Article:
The most interesting elements I took from the entire process involved point of view and point in time. Point of view I have learned well enough over time, but I enjoyed taking the opportunity to rewrite some of my works from differing points of view to see just how much that changes the story. For example, in Session 4, the assignment was to write the same scene from the perspective of two different characters who are reunited after some sort of separation, with a third character off screen, and a misunderstanding that results between them:
Sehr ran her fingers over the jagged wound across her lower abdomen. She’d almost bled out, sliced by the tail of one of those creatures as she’d run to Devin’s aid. Why? She still couldn’t figure it out. Every voice in her head screamed her to leave him behind. He would have done the same. Yet, Devin had been barely able to stand himself, bruised and bleeding, but somehow, he’d managed to fight off the last of the monsters and drag them both back to the ship.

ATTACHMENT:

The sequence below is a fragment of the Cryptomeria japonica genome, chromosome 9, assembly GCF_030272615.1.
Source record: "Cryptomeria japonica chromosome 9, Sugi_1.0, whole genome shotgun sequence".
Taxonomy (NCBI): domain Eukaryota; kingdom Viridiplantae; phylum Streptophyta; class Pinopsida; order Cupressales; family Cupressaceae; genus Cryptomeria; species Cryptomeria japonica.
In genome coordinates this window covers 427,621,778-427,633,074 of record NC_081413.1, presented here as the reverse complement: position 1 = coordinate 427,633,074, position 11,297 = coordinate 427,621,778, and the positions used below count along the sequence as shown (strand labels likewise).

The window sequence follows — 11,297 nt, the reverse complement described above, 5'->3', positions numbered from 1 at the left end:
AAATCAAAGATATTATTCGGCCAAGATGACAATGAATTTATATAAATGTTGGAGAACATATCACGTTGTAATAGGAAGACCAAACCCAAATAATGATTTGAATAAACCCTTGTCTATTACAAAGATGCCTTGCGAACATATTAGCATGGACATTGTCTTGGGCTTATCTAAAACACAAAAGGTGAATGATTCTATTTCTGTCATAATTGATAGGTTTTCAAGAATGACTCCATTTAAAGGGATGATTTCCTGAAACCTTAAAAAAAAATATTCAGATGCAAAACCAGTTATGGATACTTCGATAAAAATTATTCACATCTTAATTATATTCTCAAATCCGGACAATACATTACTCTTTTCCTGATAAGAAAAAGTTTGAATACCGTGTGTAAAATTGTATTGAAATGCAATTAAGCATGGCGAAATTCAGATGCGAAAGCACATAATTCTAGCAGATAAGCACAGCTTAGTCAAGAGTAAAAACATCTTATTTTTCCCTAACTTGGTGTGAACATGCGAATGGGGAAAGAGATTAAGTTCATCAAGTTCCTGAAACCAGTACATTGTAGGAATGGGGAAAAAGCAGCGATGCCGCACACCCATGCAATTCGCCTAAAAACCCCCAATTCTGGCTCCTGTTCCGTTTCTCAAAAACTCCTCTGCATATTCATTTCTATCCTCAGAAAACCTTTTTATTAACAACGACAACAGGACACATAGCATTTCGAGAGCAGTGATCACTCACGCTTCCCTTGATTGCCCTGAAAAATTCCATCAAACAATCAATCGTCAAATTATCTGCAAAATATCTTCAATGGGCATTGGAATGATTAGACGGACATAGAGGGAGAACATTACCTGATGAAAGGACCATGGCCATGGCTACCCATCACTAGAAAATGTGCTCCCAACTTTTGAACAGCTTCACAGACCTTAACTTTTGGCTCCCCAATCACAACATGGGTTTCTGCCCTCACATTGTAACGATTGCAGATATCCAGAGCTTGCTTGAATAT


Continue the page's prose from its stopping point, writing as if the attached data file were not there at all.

Sehr remembered none of this. She remembered screaming Devin’s name, clawing rain from her eyes, then the searing pain in her side. Then there was nothing, until she’d woken up to find Jenna stitching her back together. There was no morphine in the medikit. Jenna’s voice was all Sehr had to get her through the pain. Now she stood in front of the mirror, examining the kid’s handy work. Sehr would heal, but that scar would never truly let her leave that planet.
“Sehr’s awake,” Jenna said quietly. It was the first thing she’d said since she’d started dressing his wounds. He could practically taste her fear, but she didn’t betray any of it. No shake in her hands. No quaver in her voice. Devin respected that. The kid would survive far more than this.
Devin nodded and pushed himself to his feet. She’d done a pretty good job for a kid with no medical training—she’d done a pretty good job through the whole damn mess on the planet—but she couldn’t do anything for his limp. His right leg lagged as he made his way down the hall to Sehr’s cabin.
He paused at the door. Sehr wouldn’t want to see him. She hated everything about him. Yet she’d come back for him when she could have left him for dead. He didn’t owe her anything for it. They’d saved each other in the end. And that’s really all it’s about out here. Surviving. Any way you can.